“Bow up.” “Get with the program.” “Grin and bear it.” “It is what it is.”
“Just deal with it.”
It's what people might tell someone who's facing an adversity or stress that leaves him or her in uncomfortable and extraordinary circumstances. The way someone adapts or changes in the face of adversity, however, has everything to do with building the resiliency to withstand it, a University of Mississippi Medical Center wellness educator says.
“People come to me because they're dealing with stress, turmoil or adversity in their lives,” said Dr. Danny Burgess, director of the Center for Integrative Health at UMMC and co-director of the Student Counseling and Wellness Center. “They're at their worst in being able to respond to that.
“They want things to be back to the way they were, or should have been. They're emotionally overwhelmed. They sort of shut down.”
What they're experiencing isn't the problem, Burgess said; instead, it's their fight against experiencing the bad experience.
His advice on increasing a person's power of resiliency: Before he or she is able to do anything, he or she must have a three-pillared foundation of nutrition, physical activity and sleep.
“If those are out of whack, everything else is going to be out of whack,” Burgess said.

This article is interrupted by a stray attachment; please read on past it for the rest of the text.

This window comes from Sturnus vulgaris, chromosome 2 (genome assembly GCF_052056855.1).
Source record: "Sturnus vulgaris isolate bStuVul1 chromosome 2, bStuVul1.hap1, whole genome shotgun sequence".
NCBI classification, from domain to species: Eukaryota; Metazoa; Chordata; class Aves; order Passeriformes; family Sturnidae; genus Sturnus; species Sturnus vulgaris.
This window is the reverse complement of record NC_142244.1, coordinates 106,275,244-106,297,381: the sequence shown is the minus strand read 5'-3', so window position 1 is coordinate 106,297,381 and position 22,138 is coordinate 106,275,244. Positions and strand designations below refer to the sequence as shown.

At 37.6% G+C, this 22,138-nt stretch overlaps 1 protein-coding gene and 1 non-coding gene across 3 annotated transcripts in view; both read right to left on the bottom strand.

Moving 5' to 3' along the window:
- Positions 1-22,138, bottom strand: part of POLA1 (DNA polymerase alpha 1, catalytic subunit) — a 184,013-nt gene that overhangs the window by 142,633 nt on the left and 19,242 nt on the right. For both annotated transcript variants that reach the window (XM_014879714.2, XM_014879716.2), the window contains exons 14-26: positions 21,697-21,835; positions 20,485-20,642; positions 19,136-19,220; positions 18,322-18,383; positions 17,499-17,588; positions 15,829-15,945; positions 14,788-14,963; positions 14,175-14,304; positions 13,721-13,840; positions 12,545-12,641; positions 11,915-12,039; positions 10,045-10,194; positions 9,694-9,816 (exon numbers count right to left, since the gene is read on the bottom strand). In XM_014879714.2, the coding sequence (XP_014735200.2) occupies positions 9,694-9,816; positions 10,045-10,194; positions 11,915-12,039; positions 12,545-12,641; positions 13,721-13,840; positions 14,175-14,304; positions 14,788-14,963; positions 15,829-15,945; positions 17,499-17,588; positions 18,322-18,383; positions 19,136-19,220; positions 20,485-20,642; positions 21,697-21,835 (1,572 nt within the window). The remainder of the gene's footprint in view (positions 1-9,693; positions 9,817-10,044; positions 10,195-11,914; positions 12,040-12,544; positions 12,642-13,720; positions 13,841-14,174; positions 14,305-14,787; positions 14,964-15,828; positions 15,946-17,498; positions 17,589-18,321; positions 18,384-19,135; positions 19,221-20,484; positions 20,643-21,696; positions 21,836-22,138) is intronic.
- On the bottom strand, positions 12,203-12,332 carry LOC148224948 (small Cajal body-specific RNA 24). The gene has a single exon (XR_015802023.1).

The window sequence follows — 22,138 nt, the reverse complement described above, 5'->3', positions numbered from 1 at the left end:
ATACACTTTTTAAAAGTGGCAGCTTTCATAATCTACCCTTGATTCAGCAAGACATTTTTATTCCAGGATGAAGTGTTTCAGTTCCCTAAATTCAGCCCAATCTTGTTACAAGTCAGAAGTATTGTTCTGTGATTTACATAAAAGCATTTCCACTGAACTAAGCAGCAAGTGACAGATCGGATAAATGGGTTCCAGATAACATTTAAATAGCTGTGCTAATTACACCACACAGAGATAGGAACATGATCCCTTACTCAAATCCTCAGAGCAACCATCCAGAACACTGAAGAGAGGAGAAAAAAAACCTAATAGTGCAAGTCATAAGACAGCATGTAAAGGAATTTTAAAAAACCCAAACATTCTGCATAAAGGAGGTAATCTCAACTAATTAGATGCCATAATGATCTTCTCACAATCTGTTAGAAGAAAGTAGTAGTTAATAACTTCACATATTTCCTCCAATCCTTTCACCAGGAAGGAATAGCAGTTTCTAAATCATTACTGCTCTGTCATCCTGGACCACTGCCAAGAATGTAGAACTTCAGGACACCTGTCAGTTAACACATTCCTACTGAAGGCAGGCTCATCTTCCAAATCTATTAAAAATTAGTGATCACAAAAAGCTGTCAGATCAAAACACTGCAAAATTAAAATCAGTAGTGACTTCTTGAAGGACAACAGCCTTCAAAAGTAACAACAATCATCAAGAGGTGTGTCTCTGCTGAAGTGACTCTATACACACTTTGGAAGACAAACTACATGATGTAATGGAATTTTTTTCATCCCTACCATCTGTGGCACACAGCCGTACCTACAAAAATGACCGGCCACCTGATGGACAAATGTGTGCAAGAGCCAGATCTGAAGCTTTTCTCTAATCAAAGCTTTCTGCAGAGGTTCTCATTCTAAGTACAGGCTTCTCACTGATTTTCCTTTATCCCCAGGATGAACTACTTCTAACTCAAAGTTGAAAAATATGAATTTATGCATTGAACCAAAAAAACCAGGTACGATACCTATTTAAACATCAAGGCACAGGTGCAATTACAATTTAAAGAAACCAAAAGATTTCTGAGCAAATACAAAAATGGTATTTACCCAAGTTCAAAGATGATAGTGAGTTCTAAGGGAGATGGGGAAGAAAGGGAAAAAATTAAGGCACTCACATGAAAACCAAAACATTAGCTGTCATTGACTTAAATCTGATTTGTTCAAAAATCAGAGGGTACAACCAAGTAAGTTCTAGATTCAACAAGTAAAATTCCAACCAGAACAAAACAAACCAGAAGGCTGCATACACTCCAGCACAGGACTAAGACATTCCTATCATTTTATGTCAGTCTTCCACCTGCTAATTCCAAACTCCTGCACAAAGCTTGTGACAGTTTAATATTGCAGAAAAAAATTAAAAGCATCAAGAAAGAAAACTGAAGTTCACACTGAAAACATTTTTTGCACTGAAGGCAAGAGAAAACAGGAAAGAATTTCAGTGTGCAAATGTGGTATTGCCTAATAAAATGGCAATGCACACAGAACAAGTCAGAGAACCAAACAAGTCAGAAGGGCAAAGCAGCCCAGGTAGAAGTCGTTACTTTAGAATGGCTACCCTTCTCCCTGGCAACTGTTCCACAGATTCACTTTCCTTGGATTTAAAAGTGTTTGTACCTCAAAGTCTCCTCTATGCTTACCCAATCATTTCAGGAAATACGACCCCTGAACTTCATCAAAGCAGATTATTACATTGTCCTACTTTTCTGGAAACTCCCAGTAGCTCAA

The individual should try to get the focus away from the problem. He or she can't change it.
“Focus on how you deal with it,” Burgess said. “Never say, 'It is what it is.' It's such a resignation when you say that. Get that phrase out of your vernacular.
“It's what you make it. When you can change your mentality in the way you think of it, it throws the power back to you instead of it being out of your reach.”
He said some of the most important components of resiliency are relationships and social support.
“They have a stress-buffering effect,” Burgess said. “When we're hit with a tragedy or stress, it's much better to be hit if you have someone to absorb it with you. That increases your self-efficacy and your belief that you can do something about the situation, and that change will come.”
He said to be realistically optimistic.
“It's all in how you think and talk about yourself. Be aware of what your reality is and be optimistic about it. People think they're in a permanent situation.
“It's temporary, specific and changeable. It's not insurmountable.”
And he said individuals should adjust their coping behaviors.
“Sometimes we focus on eliminating the stressor,” Burgess said. “But an emotional focus is knowing that you might not be able to eliminate it, but you can manage it and adjust it.
“If you just focus on the problem piece, you are taking the wrong approach.”
Lastly, Burgess suggests individuals should try to find meaning in their tragedies.
“This begins to shift your way of thinking about your stressors,” he said. “Stressors are changes in your life to deal with, rather than threats.
“If you think about it as a threat then you take a more passive approach, but if you see it as a challenge, it puts you in the driver's seat.”